As Congress considers comprehensive immigration reform this spring, new research by assistant professor of sociology Hana Brown shows the language used in the immigration debates can be as important as the legislation and can have long-term effects on other policies.
“Most of our attention is going to be on the laws up for debate,” Brown says. “My study suggests that we should also pay close attention to the language political leaders use to justify those policies, in particular which groups they say are deserving and undeserving of different rights.”
Brown’s research and her classes bridge the space between politics and sociology.
Her new study, published in the April issue of The American Sociological Review, shows that in Arizona and California during the 1990s, the tenor of earlier immigration debates directly affected welfare reform battles later. “If lawmakers talk about immigration as a racial issue and argue that Hispanics are undeserving, this divisive rhetoric can easily translate into restrictive welfare policies. On the other hand, if they discuss immigration as an issue of legal status and praise legal immigrants, that language unifies rather than divides diverse groups. It can spur the development of powerful coalitions that can continue to affect policymaking even after immigration debates have ended.”
Le ’Ron Byrd, a junior sociology and philosophy major from Alaska, took Brown’s introduction to sociology course and then signed up for her political sociology course. He is now working as a research assistant on her next project: looking at why some states—Alabama and Georgia—have passed restrictive anti-immigrant laws in recent years while others — North Carolina and Mississippi — have not.
“Dr. Brown knew I had an interest in making a difference in communities and in racial issues in the United States,” Byrd said. As part of his work with Brown, he attended a professional conference, The Southeast Summit: Forging a New Consensus on Immigrants and gained insight into the role immigrants and immigration play in the regional economy and how problems in the immigration system affect communities.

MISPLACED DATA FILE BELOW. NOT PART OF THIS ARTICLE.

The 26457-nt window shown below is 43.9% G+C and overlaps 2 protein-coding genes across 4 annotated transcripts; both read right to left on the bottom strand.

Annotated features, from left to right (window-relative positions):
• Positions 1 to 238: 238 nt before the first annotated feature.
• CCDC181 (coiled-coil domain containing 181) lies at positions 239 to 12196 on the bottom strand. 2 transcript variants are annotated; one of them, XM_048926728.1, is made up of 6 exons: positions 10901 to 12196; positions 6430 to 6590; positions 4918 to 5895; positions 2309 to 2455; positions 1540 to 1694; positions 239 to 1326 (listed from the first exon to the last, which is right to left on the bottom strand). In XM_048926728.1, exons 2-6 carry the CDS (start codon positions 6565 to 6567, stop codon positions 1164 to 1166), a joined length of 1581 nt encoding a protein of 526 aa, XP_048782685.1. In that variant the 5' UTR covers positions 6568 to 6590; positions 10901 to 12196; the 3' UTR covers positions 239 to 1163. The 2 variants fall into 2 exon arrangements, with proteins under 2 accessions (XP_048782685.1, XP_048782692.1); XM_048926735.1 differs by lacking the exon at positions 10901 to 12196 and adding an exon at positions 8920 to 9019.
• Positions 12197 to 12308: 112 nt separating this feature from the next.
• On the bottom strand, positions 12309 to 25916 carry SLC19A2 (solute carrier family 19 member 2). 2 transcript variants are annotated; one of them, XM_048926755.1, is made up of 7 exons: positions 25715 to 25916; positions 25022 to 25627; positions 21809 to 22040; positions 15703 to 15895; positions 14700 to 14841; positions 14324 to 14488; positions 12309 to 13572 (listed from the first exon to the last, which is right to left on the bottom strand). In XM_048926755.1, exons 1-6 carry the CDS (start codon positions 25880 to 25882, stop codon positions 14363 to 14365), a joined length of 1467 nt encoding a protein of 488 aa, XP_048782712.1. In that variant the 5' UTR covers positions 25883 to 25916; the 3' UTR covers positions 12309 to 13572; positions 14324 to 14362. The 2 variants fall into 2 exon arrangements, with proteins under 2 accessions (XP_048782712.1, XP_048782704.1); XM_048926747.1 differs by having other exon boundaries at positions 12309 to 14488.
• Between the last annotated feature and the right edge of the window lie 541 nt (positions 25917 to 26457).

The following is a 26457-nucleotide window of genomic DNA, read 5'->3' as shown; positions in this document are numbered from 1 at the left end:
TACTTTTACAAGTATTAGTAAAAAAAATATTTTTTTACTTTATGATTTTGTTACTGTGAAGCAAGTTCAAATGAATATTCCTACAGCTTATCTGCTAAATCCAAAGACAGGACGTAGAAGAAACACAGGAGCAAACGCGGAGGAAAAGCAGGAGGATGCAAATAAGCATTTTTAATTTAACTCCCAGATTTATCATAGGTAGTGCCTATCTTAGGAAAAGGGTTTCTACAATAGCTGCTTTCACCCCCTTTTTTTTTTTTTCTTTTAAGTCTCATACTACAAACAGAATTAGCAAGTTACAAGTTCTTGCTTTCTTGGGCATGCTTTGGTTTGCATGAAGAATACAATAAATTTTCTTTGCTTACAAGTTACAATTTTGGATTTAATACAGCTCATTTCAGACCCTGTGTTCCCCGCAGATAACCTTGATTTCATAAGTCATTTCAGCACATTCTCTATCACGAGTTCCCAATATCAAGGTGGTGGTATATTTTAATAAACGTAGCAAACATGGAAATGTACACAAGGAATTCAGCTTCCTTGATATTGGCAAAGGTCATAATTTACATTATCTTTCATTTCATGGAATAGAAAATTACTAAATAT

Several other students are also working with Brown on her research related to immigration issues and welfare programs. Dianne Uwayo, a sophomore sociology major from Rwanda, is reviewing Congressional hearings on the State Children’s Health Insurance Program (SCHIP) and the food stamp program and examining potential patterns in legislative arguments for and against the programs.
“I think there is this assumption that once the debates are over, our immigration discussions are done,” said Brown, who will continue exploring how the way arguments are framed, in legal or racial terms, affects support for other policies. “The language that we use now is going to be a resource that people can draw on even after this current legislative debate winds down.”
Byrd admires Brown as a scholar and as a teacher and said Brown’s passion for teaching each student makes her distinctive. “After my third week in her class, I was sure I was her favorite student just by how she reached out to me through e-mail and our discussions during office hours,” he said. “However, I learned very soon after that this was how she interacted with every student.”
With plans for a career in family law, Byrd also credits Brown for encouraging him to become a public engagement fellow at Wake Forest and a Guardian Ad Litem (child advocate) volunteer in Winston-Salem.